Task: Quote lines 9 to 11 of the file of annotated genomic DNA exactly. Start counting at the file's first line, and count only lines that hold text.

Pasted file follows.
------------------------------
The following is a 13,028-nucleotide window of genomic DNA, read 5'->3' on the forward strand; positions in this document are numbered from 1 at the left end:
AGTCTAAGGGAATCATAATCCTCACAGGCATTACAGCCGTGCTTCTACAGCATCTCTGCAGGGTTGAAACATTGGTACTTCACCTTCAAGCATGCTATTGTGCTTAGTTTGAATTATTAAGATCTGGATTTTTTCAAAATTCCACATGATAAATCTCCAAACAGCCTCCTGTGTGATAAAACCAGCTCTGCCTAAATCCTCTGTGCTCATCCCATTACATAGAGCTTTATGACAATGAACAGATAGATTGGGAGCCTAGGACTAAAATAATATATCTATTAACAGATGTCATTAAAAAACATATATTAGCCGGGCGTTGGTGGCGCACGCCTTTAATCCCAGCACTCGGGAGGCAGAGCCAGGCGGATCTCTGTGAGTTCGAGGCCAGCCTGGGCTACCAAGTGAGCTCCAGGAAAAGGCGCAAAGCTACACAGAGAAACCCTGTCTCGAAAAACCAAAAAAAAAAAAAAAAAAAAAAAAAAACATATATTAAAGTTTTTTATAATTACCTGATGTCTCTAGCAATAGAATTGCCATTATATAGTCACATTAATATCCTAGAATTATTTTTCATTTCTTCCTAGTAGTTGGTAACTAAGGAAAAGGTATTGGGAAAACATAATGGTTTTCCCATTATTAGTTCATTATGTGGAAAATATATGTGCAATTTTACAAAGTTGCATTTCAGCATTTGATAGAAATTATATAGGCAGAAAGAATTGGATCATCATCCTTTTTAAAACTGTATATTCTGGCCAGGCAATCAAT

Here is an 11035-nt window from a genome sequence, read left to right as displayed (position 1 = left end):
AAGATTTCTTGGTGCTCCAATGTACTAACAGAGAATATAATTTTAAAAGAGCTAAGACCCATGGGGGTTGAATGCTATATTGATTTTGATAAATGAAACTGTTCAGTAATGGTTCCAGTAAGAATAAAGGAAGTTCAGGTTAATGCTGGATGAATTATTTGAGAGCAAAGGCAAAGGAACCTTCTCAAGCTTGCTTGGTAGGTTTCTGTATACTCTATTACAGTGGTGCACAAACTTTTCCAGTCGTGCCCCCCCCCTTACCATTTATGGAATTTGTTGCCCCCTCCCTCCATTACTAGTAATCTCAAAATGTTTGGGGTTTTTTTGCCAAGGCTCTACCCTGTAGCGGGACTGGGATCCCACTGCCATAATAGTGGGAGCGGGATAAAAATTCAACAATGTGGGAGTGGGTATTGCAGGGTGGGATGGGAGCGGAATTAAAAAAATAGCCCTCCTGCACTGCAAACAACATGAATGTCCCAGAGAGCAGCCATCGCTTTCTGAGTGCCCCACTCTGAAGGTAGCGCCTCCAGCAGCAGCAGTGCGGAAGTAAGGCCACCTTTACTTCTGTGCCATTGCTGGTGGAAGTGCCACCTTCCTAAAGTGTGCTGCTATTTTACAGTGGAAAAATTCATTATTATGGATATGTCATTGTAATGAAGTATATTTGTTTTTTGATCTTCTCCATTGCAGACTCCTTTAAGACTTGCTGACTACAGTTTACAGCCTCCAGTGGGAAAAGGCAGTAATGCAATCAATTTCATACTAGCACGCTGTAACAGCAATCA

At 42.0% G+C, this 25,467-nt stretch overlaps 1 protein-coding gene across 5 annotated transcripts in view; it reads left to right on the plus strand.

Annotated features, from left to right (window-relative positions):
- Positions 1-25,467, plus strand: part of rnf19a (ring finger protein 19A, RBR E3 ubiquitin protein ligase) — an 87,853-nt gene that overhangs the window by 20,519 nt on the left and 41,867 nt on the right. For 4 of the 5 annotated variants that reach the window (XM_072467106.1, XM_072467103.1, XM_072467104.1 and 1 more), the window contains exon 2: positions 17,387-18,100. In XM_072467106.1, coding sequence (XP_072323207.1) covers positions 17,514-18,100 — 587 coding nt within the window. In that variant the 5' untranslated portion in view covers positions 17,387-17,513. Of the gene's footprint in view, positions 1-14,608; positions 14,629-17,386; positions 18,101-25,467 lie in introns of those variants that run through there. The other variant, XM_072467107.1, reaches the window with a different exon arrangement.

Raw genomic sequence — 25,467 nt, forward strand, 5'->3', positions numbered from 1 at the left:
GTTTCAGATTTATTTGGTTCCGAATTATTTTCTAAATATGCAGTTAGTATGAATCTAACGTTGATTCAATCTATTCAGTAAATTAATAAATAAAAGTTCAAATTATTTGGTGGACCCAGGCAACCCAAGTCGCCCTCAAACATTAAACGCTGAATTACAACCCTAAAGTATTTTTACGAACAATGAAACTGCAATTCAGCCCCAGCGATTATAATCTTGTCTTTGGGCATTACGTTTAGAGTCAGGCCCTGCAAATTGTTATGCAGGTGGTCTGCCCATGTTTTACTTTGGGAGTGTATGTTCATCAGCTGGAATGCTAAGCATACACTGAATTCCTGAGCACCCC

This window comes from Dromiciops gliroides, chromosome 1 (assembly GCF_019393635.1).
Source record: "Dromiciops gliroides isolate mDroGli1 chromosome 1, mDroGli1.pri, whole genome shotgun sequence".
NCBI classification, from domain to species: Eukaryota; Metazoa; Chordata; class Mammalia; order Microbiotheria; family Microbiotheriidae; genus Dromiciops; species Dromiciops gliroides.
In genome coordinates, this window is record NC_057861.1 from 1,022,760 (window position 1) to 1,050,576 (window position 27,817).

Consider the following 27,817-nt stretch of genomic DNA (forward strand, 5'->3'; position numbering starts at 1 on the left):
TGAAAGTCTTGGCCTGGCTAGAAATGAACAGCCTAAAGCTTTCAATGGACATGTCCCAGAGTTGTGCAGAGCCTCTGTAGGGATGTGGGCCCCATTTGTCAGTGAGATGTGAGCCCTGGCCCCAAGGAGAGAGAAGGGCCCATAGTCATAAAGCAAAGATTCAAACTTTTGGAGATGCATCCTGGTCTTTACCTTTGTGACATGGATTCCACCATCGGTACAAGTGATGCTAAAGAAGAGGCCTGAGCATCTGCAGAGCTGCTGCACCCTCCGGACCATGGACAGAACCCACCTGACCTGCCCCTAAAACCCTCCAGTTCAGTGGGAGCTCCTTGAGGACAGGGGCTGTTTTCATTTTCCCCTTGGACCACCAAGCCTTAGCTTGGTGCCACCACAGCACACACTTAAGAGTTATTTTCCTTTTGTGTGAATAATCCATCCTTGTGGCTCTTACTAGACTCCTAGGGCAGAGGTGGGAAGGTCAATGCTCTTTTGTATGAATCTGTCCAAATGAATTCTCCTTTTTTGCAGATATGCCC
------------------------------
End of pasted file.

GTTTCAGATTTATTTGGTTCCGAATTATTTTCTAAATATGCAGTTAGTATGAATCTAACGTTGATTCAATCTATTCAGTAAATTAATAAATAAAAGTTCAAATTATTTGGTGGACCCAGGCAACCCAAGTCGCCCTCAAACATTAAACGCTGAATTACAACCCTAAAGTATTTTTACGAACAATGAAACTGCAATTCAGCCCCAGCGATTATAATCTTGTCTTTGGGCATTACGTTTAGAGTCAGGCCCTGCAAATTGTTATGCAGGTGGTCTGCCCATGTTTTACTTTGGGAGTGTATGTTCATCAGCTGGAATGCTAAGCATACACTGAATTCCTGAGCACCCC

This window comes from Dromiciops gliroides, chromosome 1 (assembly GCF_019393635.1).
Source record: "Dromiciops gliroides isolate mDroGli1 chromosome 1, mDroGli1.pri, whole genome shotgun sequence".